The Op den Graeffs were not cut from the same intellectual cloth as Pastorius, but the brothers were intelligent, hardworking men, who were masters of a valuable trade, linen weaving. With them came a third brother, Hermann, also a weaver. The arrival of the three craftsmen delighted Pastorius because in his vision of a vibrant and commercially successful Germantown, he felt that the town's future lay in the production of linen cloth. In large part because of the Op den Graeffs' looms, Germantown was to become one of the young colony's textile centers, Abraham Op den Graeff's skill in his trade such that his cloth was in demand by the Penn­sylvania Provincial Council.


Earning a living, growing enough food to sustain their fam­ilies, and leading lives of tolerance and religious reflection were concerns enough for any Friends scraping for survival in a new land teeming with not only opportunities but also dangers: Indians, disease, and, of course, the ever-present threat of starvation. The Op den Graeffs shouldered their New World burdens and still found time to plunge into the civic affairs of the little community. Their influence among their fellow Mennonites was second only to that of Pastorius, the ex-lawyer and the weavers all proving key figures in the incorporation of Germantown in 1689.


Gerhard Hendericks, the other Mennonite whose name em­blazoned the antislavery petition, boarded the Francis and Mary with his wife, his daughter, and a male servant in 1685 and reached Germantown on October 12 of that year. On a two-hundred-acre lot he began his new life.


The lives of Hendericks, the Op den Graeffs, and Pastorius were largely existences of sobriety in conduct and dress, the settlers honoring God, family, and honest labor above all other concerns. The men of Germantown eschewed oaths of any sort, did not believe in the baptism of infants, refused any mode of military duty, and offered passive resistance toward foes. Such beliefs had spawned persecution of Quaker sects in Europe, where militarism and conformity to established religion-Anglican, Lutheran, Cal­vinist, or Catholic-were usually the norms. Puritans and other colonists, proving that some old ways still flourished in the new land, loathed the "radical" beliefs of the Quakers, so called because they supposedly "quaked" with religious rapture during their ser­vices; in Massachusetts, Puritans had executed six Quakers.


Despite the hostility of their colonial neighbors, people such as Pastorius, Hendericks, and the Op den Graeffs were unshakable in their determination to plant lasting religious and communal roots in the New World. The men, women, and children in their plain dress were in Pennsylvania to stay.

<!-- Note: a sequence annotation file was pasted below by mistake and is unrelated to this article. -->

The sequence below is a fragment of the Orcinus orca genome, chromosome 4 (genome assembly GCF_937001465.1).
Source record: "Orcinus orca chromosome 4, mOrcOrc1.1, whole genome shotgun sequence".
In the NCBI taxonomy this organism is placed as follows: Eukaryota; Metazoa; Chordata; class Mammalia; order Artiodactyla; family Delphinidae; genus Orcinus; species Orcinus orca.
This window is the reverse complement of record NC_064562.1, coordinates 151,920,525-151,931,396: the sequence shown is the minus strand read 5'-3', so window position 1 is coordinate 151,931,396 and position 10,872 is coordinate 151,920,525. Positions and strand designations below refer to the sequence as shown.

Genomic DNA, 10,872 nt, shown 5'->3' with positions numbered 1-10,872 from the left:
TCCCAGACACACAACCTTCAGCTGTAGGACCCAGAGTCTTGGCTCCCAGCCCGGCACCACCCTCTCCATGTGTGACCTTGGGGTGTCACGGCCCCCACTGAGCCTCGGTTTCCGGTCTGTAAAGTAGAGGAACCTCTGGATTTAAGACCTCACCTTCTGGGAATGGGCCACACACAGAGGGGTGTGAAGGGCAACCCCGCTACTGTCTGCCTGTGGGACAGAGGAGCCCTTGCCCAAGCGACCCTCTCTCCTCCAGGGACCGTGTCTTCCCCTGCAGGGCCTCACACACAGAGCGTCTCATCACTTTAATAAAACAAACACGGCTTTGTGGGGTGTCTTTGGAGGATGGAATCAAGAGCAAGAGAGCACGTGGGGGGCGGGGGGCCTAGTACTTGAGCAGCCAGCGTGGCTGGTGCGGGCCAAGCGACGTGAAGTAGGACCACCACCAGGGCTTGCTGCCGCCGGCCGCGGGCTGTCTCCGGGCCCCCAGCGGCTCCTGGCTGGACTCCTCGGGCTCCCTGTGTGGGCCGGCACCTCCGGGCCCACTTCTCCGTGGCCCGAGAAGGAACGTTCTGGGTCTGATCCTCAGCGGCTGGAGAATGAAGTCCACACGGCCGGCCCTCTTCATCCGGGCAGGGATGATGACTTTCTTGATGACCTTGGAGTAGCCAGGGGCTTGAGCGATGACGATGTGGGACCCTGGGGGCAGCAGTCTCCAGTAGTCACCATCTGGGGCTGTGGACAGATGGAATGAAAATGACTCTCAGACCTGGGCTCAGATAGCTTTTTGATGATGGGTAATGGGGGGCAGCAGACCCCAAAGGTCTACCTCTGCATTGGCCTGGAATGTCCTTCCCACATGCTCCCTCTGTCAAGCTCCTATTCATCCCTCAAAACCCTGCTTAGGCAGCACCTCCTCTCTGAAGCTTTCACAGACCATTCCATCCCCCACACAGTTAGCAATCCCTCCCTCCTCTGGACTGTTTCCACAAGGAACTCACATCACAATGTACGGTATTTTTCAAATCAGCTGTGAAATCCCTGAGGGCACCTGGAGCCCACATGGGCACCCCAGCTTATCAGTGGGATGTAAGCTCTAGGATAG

Thankful to have found a corner of the world where they could live their lives as they deemed fit, Pastorius, Hendericks, and the Op den Graeffs came to the belief that the colonies should be a haven of freedom and tolerance for all men. And all men, in the view of the four from Germantown, included the New World's most wretched souls of all: slaves.


How, the four reasoned, could the Quakers and the Men­nonites strive to deal fairly with the Indians, whom Pastorius ad­mired for their honesty, pleasant nature, and kindness, yet turn from the plight of blacks in chains?


By February 1688 the four men could no longer ignore the sickening sight of slavery. One can imagine them, wearing well­cut but drably hued waistcoats and brimmed hats, gathered at a table in a Germantown home and rubbing their hands near a hearth's crackling fire. The men's faces assuredly grim, they must have discussed the evil of slavery far into the night. Pastorius, the lawyer once accustomed to devising well-rendered briefs, was probably the one whose quill shaped the thoughts of each man into inky reality upon paper. And with each stroke and flourish of his quill was born America's first petition against slavery.


Their eyes shining perhaps with pride and passion, the four men must have carefully perused the tract:


These are the reasons why we are against the traffic of men­body, as followeth: Is there any that would be done or handled at this manner? viz., to be sold or made a slave for all the time of his life? . . . the most part of such negers are brought hither against their will and consent. . . . There is a saying, that we should do to all men like as we will be done ourselves; making no difference of what generation, descent, or colour they are. . . . But to bring men hither, or to rob and sell them against their will, we stand against. . .. Ah! Do consider well this thing, you who do it, if you would be done at this manner-and if it is done according to Christianity! . . . Pray, what thing in the world can be done worse towards us than if men should rob or steal us away and sell us for slaves to strange countries; separating husbands from their wives and children. . .. therefore, we contradict, and are against this traffic of men-body. . . . And such men [slaves] ought to be delivered out of the hands of the robbers, and set free. Or, have these poor negers not as much right to fight for their freedom, as you have to keep them slaves?